London, England (CNN) -- Just because a woman covers up it doesn't mean she can't show off her individual style. That is the belief of a growing number of fashion designers in the Middle East who are cutting conservative clothes with fashionable flair.
Traditionally the Islamic headscarf is a symbol of modesty, but today more and more Muslim women are dressing in eye-catching outfits, albeit with their heads covered.
"Modesty is not the opposite of fashion, and fashion is not about showing more of my body," said Amina al-Jassim, a Saudi designer who makes haute-couture abayas, the long-black cloaks typically worn by more conservative Muslim women, which are also mandatory in Saudi Arabia.
Just 10 years ago it was rare to see women wearing abayas with bright colorful accents and intricate embroidery walking on the streets of the Gulf. Today, they are a common site and their outfits are becoming more more elaborate and bold as the market for such clothing expands.
"What we are seeing now is a generation of local women who are aware of western fashion, educated overseas. They are seeing a lot more outside the smaller communities they live in," said Kerrie Simon, Editor of fashion magazine Grazia in Dubai.
According to Simon the influence of expats has generated a demand for clothing that allows women to express their unique personalities.
"We are seeing a move to accessorizing the abaya, anything from crystallizing to embroidery."
There is a "fine line," though said Simon, "They wouldn't belt them, or make them shorter, the idea is that the body is covered..
In other words the new popular new styles are not tighter fighting or more body accentuating, they respect the purpose of covering up.
"You can wear the colors of the season, the style of the season...you can get the traditions and principles right and still be fashionable," said al-Jassim. Along with many other designers in the region, al-Jassim also designs eveningwear and travel clothes that break Islamic dress code, but are still popular with local customers who spend time abroad.
Colorful trends, growing sales
Amina al Jassim is just one example of Islamic designers whose business has grown rapidly over the past few years. Today she has three stores in Saudi Arabia, sells her clothes at high-end boutiques across the Middle East, including Harvey Nichols and says she is making in-roads at Harrods in London. Al Jassim spoke to CNN from Lebanon where she had been flown to dress contestants on "The Gulf Star," an American Idol-like program on Dubai TV.
In Dubai up-and-coming designer Amber Feroz is helping set the pace of the new styles. In October he showcased his Spring/Summer 2010 collection at Dubai Fashion Week, which included diaphanously flowing abayas with electric-colored trim.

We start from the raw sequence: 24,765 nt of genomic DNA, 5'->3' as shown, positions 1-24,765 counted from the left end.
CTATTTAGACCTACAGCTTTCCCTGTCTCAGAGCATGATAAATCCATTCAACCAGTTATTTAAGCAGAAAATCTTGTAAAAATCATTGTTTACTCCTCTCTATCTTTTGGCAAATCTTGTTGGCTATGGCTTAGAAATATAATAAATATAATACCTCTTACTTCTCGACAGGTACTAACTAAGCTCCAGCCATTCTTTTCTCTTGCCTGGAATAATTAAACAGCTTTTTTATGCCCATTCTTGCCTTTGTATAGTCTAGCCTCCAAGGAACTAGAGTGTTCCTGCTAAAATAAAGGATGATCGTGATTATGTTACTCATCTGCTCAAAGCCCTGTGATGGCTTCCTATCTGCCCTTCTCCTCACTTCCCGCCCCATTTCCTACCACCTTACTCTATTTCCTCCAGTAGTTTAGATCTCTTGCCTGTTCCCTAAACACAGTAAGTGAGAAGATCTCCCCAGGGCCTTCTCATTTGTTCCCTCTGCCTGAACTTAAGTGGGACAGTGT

"We have a very different way of working with the fabric...We came up with new techniques -- there is no seam. Our fabric is very lightweight. We use a lot of colors" Feroz told CNN. In his latest collection for the Miss Elegant Noura al Hashimi line, Feroz said he combined the concepts of jalabyas and traditional kimonos.
"We are expanding as a brand to sell all over Gulf," he said, adding that the company also had their eye on moving into European and Asian markets.
In Egypt, where fewer women wear the abaya, but an increasing number are wearing the traditional hijab head coverings, Wegdan Hamza has become something of a national style star. Not only does she outfit local celebrities with her hijabs, but she appears on programs like Dream TV's "The Latest Fashion" to discuss current trends.
"God makes us beautiful and he likes the beauty, so we have to mix and match our outfit correctly, in colors materials and style," Hamza told CNN. "It is illogical for everyone to look the same."
"Not to see through or describe the body -- those are the rules. After that I have the freedom to put on whatever I want," she added.
Hamza's collection of hijabs include everything from the casual and cotton, to trendy -- embellished with flowers or coins, to bridal -- topped with crowns. Currently she says she's feeling the recession pinch, but business has been steadily growing for several years, particularly her online sales to Europe and North America.
Of the designers interviewed only Hamza acknowledged some cultural pressure or criticism to design less showy clothes, but said that she dismisses it completely. The other said women were waiting for their clothing.
When asked about it, Grazia Editor Simon said, "It's not so much a conflict, but an amalgamation of east and west that works quite nicely here."